Kansas will seek a federal waiver from 2014 No Child Left Behind deadlines that require all Kansas students pass standardized reading and math proficiency tests, but local school districts aren’t sure what changes, if any, a waiver might bring to district curriculums.
“There’s a lot of general information that’s been put out, but until we know what we’ll be committed to, we don’t know,” said Christy Ziegler, Gardner Edgerton School District director of curriculum.
State Board of Education members made the decision to apply for the waiver at a meeting weeks ago, but submitting an application doesn’t mean the state will get a pass. The state board requested a similar waiver back in February that was declined.
Since then, the Obama Administration announced they will reconsider such requests, because an update to NCLB legislation is stalled in Congress.
The announcement from U.S. officials contained little information on what the waivers might mean for local districts, however.
Karen Brack, Spring Hill School District director of curriculum, said USD 230 will continue to focus on existing curriculum standards for now.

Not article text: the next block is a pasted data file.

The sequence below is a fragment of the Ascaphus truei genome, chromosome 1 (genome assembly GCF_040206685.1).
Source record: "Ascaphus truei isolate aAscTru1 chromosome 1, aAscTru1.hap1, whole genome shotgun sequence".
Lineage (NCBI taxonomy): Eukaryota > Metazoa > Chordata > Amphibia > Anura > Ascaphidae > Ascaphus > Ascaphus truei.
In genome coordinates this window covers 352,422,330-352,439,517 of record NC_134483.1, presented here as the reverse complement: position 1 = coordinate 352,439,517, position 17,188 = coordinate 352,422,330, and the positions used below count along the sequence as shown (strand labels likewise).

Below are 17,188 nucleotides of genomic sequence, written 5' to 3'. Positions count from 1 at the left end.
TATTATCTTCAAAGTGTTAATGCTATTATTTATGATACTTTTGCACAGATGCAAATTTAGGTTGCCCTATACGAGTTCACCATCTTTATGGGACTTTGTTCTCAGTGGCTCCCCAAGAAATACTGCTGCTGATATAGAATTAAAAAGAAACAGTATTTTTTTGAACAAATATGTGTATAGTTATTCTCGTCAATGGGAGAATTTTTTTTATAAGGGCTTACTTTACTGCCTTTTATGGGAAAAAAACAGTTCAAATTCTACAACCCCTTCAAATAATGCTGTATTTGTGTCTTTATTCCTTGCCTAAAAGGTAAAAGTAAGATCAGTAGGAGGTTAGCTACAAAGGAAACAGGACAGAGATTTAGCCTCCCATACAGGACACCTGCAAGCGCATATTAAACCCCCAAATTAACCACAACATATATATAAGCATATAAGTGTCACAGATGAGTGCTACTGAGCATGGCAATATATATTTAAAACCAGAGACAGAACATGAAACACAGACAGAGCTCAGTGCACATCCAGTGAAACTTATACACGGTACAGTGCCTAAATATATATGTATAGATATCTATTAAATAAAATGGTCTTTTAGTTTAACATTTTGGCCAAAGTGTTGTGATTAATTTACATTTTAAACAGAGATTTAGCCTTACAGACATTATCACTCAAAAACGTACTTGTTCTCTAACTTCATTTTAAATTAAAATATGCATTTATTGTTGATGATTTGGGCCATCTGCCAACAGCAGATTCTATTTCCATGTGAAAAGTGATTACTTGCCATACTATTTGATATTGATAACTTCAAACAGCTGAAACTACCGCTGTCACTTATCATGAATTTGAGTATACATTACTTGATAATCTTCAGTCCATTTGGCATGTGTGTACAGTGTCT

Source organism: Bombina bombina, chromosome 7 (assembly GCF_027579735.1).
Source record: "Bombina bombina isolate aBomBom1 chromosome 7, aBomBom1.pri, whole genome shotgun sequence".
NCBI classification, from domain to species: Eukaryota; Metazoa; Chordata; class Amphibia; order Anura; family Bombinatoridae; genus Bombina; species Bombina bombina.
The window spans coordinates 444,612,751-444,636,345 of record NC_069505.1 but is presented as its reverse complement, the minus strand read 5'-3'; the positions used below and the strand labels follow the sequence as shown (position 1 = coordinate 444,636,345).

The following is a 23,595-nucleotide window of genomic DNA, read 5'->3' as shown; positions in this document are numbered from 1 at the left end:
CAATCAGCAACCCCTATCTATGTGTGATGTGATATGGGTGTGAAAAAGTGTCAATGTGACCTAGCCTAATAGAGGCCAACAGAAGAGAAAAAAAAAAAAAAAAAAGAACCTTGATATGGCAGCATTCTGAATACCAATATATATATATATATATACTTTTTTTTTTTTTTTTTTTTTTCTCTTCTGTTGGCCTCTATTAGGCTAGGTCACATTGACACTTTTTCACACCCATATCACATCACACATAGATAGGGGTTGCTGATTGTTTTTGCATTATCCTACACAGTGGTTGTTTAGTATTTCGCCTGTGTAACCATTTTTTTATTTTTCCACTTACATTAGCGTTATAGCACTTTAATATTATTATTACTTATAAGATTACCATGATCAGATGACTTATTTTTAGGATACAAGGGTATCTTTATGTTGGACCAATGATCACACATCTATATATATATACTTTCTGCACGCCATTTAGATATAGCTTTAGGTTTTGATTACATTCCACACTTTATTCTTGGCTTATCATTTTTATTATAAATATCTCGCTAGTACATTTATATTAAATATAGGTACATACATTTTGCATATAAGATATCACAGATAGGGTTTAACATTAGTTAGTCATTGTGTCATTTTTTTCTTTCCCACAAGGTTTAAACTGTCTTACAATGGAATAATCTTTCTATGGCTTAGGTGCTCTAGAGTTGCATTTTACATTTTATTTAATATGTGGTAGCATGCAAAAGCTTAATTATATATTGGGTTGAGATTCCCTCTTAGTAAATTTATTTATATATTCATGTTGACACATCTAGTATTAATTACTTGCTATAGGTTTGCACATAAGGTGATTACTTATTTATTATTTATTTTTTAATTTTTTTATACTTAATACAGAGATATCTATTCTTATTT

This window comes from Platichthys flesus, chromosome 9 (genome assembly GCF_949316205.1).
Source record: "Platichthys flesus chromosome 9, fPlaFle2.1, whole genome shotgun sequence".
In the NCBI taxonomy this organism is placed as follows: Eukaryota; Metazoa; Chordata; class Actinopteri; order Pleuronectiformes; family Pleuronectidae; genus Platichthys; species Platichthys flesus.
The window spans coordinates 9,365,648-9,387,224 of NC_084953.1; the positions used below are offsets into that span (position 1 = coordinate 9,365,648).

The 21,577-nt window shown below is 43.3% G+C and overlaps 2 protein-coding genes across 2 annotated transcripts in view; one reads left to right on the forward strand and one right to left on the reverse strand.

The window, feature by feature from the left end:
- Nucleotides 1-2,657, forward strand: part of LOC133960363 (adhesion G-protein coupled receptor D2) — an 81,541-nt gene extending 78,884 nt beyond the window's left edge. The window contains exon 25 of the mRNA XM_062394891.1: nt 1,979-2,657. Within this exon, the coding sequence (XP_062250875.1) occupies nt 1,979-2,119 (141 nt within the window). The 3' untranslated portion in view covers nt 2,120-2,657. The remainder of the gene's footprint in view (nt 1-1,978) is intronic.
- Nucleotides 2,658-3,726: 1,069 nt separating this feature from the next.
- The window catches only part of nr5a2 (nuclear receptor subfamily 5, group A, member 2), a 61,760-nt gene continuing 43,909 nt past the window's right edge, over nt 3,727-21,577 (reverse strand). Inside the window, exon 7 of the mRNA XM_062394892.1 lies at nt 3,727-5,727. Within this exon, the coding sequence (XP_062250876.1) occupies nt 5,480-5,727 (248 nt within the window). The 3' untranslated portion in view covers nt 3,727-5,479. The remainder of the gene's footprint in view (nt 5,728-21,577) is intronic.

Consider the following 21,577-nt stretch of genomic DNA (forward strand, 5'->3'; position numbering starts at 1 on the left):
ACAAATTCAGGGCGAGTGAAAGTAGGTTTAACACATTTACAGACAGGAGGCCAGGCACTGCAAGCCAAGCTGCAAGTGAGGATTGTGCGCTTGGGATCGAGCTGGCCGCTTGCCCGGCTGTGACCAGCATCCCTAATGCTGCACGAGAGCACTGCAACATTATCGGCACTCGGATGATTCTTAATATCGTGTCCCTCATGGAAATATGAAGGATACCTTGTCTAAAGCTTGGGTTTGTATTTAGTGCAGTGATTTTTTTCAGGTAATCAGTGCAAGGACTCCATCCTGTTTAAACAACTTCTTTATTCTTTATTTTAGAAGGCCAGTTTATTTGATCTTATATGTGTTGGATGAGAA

“I’m really making sure we get the common core standards aligned. That’s a big job everyone has to do,” Brack said.
The state’s wavier application will not exempt Kansas from reaching 100 percent math and reading proficiency, but it could extend the deadline another five years or allow the state to adopt a new method of accountability to meet federal requirements.
Both districts’ curriculum directors expect to learn more about the NCLB waiver request during statewide curriculum meetings this week, though they’re unlikely to have the final word by the end of the meetings.
State school board members will meet next month to examine specific waiver proposals.
In the meantime, Brack said she’ll wait until she gets potential changes in writing before altering the local curriculum.
“We know we’re doing good things and our students are excelling at what we’re trying to do now,” she said. “We’re going to have our shoes laced up and ready to go whenever they tell us what direction to run in.”
Districts await curriculm changes